- Eddie Harrison
- 17 December 2009
Japan's entry, and indeed the winner of the 2009 Oscar for Best Foreign Film, Yojiro Takita's Departures arrives in the UK without much fanfare, perhaps because its subject matter hardly sounds promising on paper.
When decent but un-inspired cellist Daigo (Masahiro Motoki) finds himself redundant after his orchestra is disbanded, he heads Tokyo with his girlfriend Mika (Ryoko Hirosue) to beat a retreat to the humble spa-town where he grew up. There, he finds work as the assistant to Sasaki (Tsutomu Yamazaki), whose small business performs the unsavoury task of preparing the bodies of the dead for funeral rituals.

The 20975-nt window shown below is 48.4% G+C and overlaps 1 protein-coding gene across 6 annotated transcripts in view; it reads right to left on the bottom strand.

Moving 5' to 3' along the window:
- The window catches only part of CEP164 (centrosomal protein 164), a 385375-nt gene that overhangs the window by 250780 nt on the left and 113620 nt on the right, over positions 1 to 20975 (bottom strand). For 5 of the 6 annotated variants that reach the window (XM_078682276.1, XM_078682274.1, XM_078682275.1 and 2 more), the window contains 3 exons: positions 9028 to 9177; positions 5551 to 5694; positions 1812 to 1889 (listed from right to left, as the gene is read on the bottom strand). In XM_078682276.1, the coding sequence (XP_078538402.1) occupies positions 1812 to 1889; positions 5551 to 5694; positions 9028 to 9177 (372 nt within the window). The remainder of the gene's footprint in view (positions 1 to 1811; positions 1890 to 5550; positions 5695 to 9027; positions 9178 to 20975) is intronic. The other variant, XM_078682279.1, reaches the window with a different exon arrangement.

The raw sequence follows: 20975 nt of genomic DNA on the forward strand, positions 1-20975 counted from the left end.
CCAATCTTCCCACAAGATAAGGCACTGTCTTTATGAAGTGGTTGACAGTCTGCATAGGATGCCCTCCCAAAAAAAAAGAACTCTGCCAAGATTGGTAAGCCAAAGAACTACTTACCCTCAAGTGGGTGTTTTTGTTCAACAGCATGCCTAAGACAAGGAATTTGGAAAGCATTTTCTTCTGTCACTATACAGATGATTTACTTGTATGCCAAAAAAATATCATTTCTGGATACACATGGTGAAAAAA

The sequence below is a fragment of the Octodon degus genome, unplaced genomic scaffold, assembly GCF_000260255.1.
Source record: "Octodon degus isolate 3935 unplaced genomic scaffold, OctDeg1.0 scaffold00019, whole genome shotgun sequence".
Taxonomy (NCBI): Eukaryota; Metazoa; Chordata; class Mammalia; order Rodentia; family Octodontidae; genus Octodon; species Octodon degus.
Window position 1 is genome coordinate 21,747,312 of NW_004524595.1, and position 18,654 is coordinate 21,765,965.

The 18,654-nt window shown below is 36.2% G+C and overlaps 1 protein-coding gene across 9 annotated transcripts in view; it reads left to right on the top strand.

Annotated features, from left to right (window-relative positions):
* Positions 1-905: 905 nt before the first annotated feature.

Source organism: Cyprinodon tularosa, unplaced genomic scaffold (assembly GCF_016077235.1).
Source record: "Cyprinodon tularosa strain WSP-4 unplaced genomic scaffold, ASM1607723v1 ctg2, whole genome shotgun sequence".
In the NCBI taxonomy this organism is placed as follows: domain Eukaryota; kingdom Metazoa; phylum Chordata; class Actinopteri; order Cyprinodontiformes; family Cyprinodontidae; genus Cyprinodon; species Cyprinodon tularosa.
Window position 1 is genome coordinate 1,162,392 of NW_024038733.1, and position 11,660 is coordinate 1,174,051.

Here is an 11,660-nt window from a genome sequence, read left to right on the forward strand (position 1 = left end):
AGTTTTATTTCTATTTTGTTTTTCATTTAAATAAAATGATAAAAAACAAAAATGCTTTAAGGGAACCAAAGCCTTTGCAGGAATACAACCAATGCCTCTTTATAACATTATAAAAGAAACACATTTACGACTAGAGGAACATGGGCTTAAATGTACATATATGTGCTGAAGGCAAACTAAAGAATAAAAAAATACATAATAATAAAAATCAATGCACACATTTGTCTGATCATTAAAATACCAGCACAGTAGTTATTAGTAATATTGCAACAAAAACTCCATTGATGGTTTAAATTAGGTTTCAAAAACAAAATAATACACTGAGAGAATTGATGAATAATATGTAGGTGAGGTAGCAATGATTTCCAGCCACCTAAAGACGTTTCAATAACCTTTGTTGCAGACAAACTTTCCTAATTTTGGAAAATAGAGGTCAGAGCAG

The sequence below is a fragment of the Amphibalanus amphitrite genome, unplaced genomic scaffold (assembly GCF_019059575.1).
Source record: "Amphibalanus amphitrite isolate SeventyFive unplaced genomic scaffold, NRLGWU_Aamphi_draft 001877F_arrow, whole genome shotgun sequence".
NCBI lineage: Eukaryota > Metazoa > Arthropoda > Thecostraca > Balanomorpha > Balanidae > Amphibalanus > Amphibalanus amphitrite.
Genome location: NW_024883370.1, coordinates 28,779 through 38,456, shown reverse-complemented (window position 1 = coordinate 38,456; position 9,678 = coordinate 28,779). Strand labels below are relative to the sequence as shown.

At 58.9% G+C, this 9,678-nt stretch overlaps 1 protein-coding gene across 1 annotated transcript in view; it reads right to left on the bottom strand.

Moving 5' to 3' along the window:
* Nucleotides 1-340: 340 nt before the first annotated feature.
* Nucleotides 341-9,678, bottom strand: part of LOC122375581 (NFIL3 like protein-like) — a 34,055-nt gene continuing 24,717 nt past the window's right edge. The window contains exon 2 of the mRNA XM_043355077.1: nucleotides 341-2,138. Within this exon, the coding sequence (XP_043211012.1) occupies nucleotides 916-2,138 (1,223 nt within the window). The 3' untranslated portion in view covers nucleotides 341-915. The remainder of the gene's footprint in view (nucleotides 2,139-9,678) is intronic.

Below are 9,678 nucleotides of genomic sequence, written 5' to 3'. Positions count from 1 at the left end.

With little trace of his unsavoury background as a porn director in the 1980’s, Takita’s stern and sombre compositions and skilful use of a lush and evocative score by Joe Hisaishi are only part of Departures’ life-affirming charm. A sly, mordant humour is continually evident, from an ingenious opening scene involving a beautiful corpse with a secret, to the ingenious use of stones and sea-life to reveal the inner life of the tightly wrapped characters. Yes, the subject might sound grimly off-putting, but Departures has a spiky wit, warmth and empathetic bent that Bill Forsyth would be proud of.
GFT, Glasgow from Fri 18-Wed 23 Dec.